Chevron Annual Meeting Dominated by Ecuador Disaster
[highlight color=#999999 ]Press release, reposted as received for reference only without comment, from Amazon Watch[/highlight]
SAN RAMON, Calif., May 28 /CSRwire/ – Chevron CEO John Watson could not escape public outrage and shareholder dissent about his mishandling of the massive $9.5 billion environmental disaster in the Ecuadorian Amazon at the company’s Annual General Meeting (AGM) of shareholders this week.
A resolution stemming from the Ecuador disaster garnered a whopping 31% support from all shareholders, delivering a stern rebuke to Watson’s mishandling of the case. A series of speakers – including Ecuadorian indigenous leader Humberto Piaguaje – also excoriated the CEO for his company’s refusal to pay the Ecuador court judgment, recently confirmed by the nation’s Supreme Court in a unanimous decision after 11 years of proceedings.
Outside the annual meeting, approximately 100 protesters from a growing coalition of environmental organizations and communities affected by Chevron’s operations denounced the company’s pattern of human rights abuses, environmental destruction and attacks on democracy.
Chevron has been on the run from the law after being found guilty by a court of its own choosing in Ecuador. Because it refuses to pay the $9.5 billion judgment, Chevron has left rainforest communities to survive living among roughly 1,000 toxic waste pits built and abandoned by the company, contaminated drinking water due to toxic discharges into streams and rivers, and unremediated oil spills in what was once one of the most pristine rainforests on the planet.
Representatives of local indigenous and farmer communities sought answers from Watson as they seek to seize the company’s assets in Canada and Brazil to enforce the Ecuador judgment so they can clean up their ancestral lands.
Facing an impending enforcement action in Canada and potential overturn of the company’s retaliatory RICO lawsuit in the United States, Watson did his best to ignore the issue. That proved impossible as multiple Chevron shareholders challenged him for denying the company’s responsibility for the ecological disaster.
“Is it good, is it a thing of beauty, do you like hearing the cry of people and then turn a deaf ear when they demand justice for a dignified life for future generations of our people and for the harmonious life of nature?” Piaguaje challenged Watson. “Do you think it’s good to make money when the cost is paid with human lives, environmental damage, and without responding to the consequences you have caused?
Watson responded by showing a video crafted to paint the company as the victim that mocks the campaign of the indigenous groups — further demonstrating Chevron’s strategy to address legitimate issues with PR smear campaigns, said Paul Paz y Miño, an Amazon Watch director.
With what came off as a complete lack of respect for Piaguaje and his organization, Watson claimed, “It saddens me greatly that the people of Ecuador continue to be used by trial attorneys in the United States.”
Kevin Koenig, Ecuador Program Director for Amazon Watch, rose to address Watson’s self-serving version of the Ecuador issue only to have Watson cut off his microphone after a few seconds. Koenig had tried to alert the meeting that new forensic evidence has proven Chevron’s claims of a “ghostwritten” verdict in Ecuador as a lie after Chevron’s star witness was found to have misled various courts under oath.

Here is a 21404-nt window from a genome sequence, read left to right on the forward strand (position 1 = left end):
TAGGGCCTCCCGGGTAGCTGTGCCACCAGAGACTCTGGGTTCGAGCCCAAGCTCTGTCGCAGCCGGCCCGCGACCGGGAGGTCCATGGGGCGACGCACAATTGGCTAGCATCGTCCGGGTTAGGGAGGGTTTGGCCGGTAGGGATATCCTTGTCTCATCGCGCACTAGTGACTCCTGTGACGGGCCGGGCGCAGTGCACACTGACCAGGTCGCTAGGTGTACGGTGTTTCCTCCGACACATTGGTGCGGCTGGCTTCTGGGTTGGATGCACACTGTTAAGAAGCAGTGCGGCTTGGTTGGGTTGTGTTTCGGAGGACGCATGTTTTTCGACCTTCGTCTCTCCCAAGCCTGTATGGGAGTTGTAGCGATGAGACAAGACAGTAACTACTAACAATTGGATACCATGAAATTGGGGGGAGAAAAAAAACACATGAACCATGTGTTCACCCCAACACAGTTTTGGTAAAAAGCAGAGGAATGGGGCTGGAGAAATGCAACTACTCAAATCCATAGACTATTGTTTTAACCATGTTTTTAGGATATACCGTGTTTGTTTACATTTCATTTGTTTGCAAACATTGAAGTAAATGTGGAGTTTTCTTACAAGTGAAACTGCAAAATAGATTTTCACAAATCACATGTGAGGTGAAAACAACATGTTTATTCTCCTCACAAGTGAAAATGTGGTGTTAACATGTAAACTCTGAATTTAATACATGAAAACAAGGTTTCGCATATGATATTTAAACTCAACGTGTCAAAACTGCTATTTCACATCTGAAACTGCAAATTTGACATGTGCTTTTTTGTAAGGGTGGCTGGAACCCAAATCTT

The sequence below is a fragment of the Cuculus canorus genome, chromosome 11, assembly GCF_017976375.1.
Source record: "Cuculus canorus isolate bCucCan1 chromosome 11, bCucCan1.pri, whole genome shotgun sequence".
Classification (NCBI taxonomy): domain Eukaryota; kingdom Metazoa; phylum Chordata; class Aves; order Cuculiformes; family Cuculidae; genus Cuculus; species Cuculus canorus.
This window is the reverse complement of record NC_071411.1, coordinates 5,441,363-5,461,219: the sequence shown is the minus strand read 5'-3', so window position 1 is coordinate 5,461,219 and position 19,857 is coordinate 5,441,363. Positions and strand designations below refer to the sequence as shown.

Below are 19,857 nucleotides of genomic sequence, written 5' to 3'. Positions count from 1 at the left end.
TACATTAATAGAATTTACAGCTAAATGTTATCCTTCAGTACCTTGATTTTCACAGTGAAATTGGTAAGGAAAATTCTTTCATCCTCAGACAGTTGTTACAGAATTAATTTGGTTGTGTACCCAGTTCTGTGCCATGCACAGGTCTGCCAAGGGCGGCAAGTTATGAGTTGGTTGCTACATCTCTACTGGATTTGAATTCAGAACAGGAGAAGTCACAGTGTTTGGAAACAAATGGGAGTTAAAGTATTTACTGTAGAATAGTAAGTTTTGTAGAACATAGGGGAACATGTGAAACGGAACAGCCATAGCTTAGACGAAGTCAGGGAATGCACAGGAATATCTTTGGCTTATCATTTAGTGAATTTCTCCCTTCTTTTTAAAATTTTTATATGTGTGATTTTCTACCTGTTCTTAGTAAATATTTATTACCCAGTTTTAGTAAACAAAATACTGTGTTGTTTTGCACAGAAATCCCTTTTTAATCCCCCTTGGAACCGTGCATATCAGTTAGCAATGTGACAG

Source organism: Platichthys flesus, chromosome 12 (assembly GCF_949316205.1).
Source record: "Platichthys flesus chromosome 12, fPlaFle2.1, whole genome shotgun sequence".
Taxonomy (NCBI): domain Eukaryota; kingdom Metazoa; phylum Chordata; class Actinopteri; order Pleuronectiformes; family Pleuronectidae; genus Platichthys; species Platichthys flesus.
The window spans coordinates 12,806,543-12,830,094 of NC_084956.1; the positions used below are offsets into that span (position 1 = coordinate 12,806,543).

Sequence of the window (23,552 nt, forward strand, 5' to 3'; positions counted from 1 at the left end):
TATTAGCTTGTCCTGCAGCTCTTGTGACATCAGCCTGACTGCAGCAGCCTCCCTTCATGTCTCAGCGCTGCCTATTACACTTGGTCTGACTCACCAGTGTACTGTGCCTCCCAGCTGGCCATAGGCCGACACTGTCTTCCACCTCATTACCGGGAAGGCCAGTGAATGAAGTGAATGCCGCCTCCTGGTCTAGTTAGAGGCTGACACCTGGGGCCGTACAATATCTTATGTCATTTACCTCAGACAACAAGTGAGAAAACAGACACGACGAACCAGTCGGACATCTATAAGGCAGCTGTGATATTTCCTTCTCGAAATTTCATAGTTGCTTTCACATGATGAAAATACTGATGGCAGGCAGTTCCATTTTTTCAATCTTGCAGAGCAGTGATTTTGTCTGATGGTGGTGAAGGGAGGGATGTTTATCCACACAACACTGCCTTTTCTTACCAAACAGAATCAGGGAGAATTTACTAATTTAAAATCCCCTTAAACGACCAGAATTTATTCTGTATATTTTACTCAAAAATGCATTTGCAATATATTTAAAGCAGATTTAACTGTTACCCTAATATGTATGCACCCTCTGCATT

“By claiming in its own video that it had ‘remediated’ portions of its toxic waste, Chevron tacitly admitted to having dumped the waste in the first place,” said Koenig. “Yet when challenged to respond to new videos from a Chevron whistleblower revealing company technicians finding toxic waste at well sites the company claims to have remediated, Watson refused to respond. Watson then flatly denied that any statements critical of Chevron’s Ecuador operations were legitimate.”
In internal Chevron videos raised by Amazon Watch during the meeting, Chevron technicians also interviewed rainforest residents who reported they continued to get sick and die from contaminated water. One man lost two daughters and asked Chevron employees when help was coming. “CEO Watson knew this man had lost his family 10 years ago in areas where only Chevron operated. Did you lift a finger to help him? No, you call him criminal and attack anyone who stands with him,” charged Paul Paz y Miño, an Amazon Watch director, during the meeting.
“John Watson has created a legacy of lies, deceit and destruction at Chevron,” said Paz y Miño. “When Canada, Brazil or some other nation seizes its assets to pay for Chevron’s crimes, Watson will have to face shareholders once again and explain why he lost billions of market value. Yet even when Chevron finally pays its debt to the people of Ecuador, Watson will still be known as the man who let innocent men, women and children suffer grievous harm because of the company’s policies.”
Watson also got hit hard by shareholders, who gave a high level of support to a resolution related to the Ecuador pollution issue. The resolution received a whopping 31% of shareholder support representing $62 billion dollars of market share. “This represents a huge rebuke to Watson’s leadership,” said Paz y Miño.
Outside protesters delivered 200,000 new signatures on petitions calling for Chevron to pay its $9.5 debt. A global call for Chevron to reform was also signed by hundreds of organizations and individuals including Bishop Desmond Tutu and environmental leader Bill McKibben.